Time for another installment of Perfect Duluth Day’s ultra-thrilling photo-trivia sensation. Where in Duluth was this shot taken?
Zenith Furnace Company was organized in 1902 and located on St. Louis Bay at 59th Avenue West. The company manufactured pig iron and byproducts of coal gas, ammonia and coal tar. In 1931 the company was acquired by Interlake Iron Corporation and was a source of steel during World War II for use in government defense equipment. It closed in 1962.
Pokémon Go has invaded everywhere, including Duluth, as anyone who is somewhat conscious can tell you. Our social media feeds have been flooded with familiar people in familiar places with weird creatures. Your job in this quiz: identify the person, place, and Pokémon pictured. Gotta catch ’em all.
Thanks to members of the Pokemon Go: Duluth MN Facebook group for their photo contributions.
The next quiz will be a review of the events of July 2016 and will be published on July 31. Send submissions to lawrence @ perfectduluthday.com by Wednesday, July 27 to get your question in the quiz!
This mystery photo was sent by Ryan Sanders, a distant relative of the man at left in the photo above, Frank Lundgren. (Yours truly, Paul Lundgren, is no relation.) Standing next to Frank Lundgren is his brother-in-law Joe Marceau. The photo was shot somewhere in Duluth around 1918. The mystery we are looking to solve is where specifically the photo was shot.
Since I don’t appreciate the sass I am getting from the Mayoralty on this issue, I would like to issue a call for citizen video testimonials. Have you been attacked by an alligator in the Duluth city limits? Tell your story on PDD. Let’s MAKE OUR VOICES HEARD.
I have walked by this marker for years and the other day stopped to take a closer look, and a photo. Anyone know what it says and why it is here?
With a half hour spent on search engines I found this explanation.
Still doesn’t explain why the marker was placed there originally.
A plea for action. After all that Mayor Ness did to keep Lake Superior shark-free, now is the time for the Larson administration to finally step up and tackle the growing alligator problem. We demand RESULTS.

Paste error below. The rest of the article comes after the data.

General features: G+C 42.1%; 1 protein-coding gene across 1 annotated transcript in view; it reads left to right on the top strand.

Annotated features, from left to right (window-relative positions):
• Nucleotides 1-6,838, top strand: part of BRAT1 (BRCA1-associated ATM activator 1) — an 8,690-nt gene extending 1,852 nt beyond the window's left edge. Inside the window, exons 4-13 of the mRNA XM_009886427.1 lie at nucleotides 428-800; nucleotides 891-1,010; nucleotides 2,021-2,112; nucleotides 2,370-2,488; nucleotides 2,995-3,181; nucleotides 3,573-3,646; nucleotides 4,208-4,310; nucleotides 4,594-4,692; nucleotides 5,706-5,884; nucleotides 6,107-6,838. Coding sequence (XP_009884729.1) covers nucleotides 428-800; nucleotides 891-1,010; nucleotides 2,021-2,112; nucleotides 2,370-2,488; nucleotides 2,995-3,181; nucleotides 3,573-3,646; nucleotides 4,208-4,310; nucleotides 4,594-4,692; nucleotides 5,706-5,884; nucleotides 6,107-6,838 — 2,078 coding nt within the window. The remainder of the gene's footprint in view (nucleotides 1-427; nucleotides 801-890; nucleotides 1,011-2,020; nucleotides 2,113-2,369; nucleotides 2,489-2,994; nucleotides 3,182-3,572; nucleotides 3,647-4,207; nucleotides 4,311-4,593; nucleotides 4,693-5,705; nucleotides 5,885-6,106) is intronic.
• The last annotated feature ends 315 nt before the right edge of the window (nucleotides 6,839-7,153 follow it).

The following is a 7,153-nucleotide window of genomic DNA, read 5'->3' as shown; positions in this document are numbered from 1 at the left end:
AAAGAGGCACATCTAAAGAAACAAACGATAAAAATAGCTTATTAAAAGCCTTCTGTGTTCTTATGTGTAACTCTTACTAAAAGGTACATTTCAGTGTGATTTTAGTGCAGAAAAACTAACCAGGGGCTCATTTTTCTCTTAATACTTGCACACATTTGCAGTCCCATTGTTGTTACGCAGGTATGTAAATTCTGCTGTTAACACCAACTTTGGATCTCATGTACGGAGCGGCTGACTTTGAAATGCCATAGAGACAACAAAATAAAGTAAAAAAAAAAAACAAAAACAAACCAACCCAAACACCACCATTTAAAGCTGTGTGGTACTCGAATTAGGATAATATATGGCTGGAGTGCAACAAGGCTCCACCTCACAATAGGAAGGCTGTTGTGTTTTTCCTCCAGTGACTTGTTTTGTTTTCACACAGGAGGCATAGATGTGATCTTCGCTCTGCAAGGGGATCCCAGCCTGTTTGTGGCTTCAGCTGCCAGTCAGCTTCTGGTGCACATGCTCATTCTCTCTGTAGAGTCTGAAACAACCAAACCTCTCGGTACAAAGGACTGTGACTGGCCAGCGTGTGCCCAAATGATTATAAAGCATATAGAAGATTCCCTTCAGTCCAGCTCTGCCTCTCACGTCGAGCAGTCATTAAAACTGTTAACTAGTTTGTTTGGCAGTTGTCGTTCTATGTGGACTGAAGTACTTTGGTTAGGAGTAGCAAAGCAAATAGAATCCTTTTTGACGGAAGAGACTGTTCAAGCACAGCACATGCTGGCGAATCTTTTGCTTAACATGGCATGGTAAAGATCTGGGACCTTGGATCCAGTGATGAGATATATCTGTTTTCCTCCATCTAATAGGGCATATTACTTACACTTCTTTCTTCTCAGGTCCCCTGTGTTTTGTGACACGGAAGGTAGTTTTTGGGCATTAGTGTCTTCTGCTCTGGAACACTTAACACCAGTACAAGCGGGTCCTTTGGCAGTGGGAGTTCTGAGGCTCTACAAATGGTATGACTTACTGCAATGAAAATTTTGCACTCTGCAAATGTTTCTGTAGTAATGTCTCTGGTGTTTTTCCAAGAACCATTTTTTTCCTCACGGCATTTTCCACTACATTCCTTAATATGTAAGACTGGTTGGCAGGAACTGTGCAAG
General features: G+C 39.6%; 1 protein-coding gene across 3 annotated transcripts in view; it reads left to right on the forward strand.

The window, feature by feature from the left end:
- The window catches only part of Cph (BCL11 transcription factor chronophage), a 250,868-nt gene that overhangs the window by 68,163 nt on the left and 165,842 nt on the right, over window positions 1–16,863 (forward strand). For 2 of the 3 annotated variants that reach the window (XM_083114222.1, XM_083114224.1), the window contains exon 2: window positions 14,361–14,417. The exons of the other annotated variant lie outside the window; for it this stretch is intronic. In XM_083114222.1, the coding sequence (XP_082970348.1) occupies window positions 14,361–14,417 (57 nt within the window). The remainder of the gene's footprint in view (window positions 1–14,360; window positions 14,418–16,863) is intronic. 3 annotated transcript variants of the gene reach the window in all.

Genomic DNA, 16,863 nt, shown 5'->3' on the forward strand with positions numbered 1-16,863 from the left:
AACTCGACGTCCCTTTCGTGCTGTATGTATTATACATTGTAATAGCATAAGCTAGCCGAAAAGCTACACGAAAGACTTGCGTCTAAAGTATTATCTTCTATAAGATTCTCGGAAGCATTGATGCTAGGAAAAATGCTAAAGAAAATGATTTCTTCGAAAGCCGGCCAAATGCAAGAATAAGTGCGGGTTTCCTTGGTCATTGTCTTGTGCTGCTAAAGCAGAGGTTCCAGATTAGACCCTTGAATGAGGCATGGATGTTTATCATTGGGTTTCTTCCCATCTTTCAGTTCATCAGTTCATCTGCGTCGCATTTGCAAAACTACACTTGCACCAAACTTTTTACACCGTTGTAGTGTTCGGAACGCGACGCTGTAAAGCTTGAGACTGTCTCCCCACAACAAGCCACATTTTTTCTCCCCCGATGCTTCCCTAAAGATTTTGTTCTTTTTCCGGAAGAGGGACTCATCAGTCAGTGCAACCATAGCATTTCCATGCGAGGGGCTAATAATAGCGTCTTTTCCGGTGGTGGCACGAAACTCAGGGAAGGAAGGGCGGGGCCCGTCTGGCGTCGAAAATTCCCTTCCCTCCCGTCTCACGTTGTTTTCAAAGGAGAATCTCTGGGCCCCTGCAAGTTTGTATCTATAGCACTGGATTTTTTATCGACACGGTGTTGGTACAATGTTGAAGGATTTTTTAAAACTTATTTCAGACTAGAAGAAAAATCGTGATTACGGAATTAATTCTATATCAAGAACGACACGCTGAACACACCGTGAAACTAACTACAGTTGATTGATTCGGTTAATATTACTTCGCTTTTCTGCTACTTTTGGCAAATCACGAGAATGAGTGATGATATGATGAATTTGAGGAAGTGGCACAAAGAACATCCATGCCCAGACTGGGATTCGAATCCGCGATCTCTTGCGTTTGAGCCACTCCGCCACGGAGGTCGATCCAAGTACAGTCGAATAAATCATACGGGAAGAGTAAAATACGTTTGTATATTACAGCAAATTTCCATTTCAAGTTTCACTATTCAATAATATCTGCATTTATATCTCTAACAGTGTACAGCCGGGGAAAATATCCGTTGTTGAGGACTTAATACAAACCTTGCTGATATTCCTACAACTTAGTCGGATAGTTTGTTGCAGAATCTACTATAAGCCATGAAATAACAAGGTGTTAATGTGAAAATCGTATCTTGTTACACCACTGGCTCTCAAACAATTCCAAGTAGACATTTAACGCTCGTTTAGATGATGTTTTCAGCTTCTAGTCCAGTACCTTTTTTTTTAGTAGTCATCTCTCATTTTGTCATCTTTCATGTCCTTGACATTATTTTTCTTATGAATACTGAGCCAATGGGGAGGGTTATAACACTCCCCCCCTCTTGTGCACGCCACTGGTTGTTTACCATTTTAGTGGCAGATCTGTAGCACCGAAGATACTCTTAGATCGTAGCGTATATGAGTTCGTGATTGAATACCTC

This week in Selective Focus, we feature Tim White, who curated the previous iteration of Selective Focus – photo submissions based on a weekly theme. Tim is a photographer, writer, and proponent of the arts, and has worked on several collaborative projects in his short time in Duluth.
TW: I’ve been making photographs for about the past seven years, having lost my previous practice as a painter to solvent exposure. There were a few dormant years during this time that followed a series of personal crises, and I recently returned to photography after moving to Duluth almost two years ago. I appreciate filmic images (both moving and still), but work mostly — due to the chemistry — with digital capture, then mediate these until they better reflect what I felt when taking the initial shot. I don’t believe in pursuing a personal “style,” though I’m glad when viewers note a poetic quality to my pictures. I admire poetry’s ability to employ elements with conventional meanings (words) toward more ephemeral ends, and hope in a similar way that my work isn’t limited by the literality of the objects I depict.
Duluth’s Cascade Park still exists, but it’s nothing compared to what it used to be. In the late 1800s a sandstone pavilion and bell tower overlooked the city, with Clark House Creek running through it and down toward a pond and lush gardens. The bell tower was destroyed during a storm, and Mesaba Avenue eventually ate up part of the park, pushing the creek completely underground. These old postcards offer a look at what was once Duluth’s most extravagant park.